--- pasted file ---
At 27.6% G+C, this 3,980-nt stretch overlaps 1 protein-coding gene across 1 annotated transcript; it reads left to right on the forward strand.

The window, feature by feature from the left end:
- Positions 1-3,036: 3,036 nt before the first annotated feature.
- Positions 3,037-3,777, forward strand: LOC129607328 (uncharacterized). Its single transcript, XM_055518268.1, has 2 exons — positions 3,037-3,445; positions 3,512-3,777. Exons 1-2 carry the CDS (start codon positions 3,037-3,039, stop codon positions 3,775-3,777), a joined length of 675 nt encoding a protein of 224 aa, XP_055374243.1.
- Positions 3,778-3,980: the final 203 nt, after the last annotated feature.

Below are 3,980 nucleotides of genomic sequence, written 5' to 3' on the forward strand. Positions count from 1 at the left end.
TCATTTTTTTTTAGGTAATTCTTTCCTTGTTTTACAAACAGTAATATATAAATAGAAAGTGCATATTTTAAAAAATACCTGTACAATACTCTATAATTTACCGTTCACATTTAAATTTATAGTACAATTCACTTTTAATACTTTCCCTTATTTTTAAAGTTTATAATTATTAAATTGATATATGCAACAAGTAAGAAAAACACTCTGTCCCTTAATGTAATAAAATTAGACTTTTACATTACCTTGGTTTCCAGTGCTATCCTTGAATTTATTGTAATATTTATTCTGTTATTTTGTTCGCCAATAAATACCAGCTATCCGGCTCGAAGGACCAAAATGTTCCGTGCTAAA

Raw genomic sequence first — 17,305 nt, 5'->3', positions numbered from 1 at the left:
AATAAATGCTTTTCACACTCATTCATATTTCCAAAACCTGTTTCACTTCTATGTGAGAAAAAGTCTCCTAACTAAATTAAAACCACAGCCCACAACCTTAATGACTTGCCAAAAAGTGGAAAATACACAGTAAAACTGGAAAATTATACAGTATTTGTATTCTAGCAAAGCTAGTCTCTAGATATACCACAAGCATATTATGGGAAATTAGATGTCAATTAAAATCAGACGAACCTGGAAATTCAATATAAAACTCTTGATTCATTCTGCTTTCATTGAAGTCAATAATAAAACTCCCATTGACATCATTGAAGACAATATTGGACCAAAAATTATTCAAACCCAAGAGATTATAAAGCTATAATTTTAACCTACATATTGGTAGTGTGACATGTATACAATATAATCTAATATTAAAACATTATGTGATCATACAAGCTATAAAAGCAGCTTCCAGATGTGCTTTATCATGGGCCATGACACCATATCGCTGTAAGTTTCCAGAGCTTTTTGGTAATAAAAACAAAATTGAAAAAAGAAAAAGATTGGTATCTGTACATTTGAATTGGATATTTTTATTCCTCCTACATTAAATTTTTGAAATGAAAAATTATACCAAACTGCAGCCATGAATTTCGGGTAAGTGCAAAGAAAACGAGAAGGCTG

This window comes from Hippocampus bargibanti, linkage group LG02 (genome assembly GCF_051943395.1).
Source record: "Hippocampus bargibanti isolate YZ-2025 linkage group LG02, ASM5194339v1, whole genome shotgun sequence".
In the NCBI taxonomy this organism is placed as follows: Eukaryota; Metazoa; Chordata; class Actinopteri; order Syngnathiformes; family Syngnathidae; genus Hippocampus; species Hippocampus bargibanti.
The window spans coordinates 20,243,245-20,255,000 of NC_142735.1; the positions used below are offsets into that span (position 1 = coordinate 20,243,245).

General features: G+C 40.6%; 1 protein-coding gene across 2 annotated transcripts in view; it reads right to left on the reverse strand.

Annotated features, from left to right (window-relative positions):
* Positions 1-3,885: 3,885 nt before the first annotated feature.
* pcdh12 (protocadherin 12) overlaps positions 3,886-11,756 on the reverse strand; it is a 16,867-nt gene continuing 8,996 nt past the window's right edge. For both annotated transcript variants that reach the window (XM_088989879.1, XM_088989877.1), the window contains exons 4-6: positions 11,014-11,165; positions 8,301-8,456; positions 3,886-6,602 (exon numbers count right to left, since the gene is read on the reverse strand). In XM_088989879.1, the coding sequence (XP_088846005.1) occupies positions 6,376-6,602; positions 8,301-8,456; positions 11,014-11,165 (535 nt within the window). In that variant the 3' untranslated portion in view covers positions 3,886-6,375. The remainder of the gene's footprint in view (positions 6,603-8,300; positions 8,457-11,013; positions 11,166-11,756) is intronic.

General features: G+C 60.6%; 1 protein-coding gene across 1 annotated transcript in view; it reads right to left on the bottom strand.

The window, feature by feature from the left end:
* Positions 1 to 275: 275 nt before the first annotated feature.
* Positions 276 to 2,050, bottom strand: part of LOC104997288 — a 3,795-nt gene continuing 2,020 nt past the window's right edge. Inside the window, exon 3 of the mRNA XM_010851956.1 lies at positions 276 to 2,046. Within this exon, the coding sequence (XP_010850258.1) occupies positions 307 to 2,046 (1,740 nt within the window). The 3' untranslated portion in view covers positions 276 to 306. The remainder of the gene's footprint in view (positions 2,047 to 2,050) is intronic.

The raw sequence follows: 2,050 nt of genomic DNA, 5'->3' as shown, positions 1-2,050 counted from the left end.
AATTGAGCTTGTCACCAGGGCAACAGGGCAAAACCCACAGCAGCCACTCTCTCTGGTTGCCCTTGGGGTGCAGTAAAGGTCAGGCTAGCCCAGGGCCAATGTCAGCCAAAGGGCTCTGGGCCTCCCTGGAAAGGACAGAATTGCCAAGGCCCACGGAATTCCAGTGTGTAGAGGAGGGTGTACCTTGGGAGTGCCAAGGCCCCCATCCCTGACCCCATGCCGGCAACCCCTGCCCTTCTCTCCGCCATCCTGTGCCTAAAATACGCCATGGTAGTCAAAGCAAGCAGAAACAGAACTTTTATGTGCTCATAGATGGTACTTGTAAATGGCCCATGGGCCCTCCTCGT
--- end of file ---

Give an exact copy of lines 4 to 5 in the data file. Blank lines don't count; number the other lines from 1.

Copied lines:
- Positions 3,037-3,777, forward strand: LOC129607328 (uncharacterized). Its single transcript, XM_055518268.1, has 2 exons — positions 3,037-3,445; positions 3,512-3,777. Exons 1-2 carry the CDS (start codon positions 3,037-3,039, stop codon positions 3,775-3,777), a joined length of 675 nt encoding a protein of 224 aa, XP_055374243.1.
- Positions 3,778-3,980: the final 203 nt, after the last annotated feature.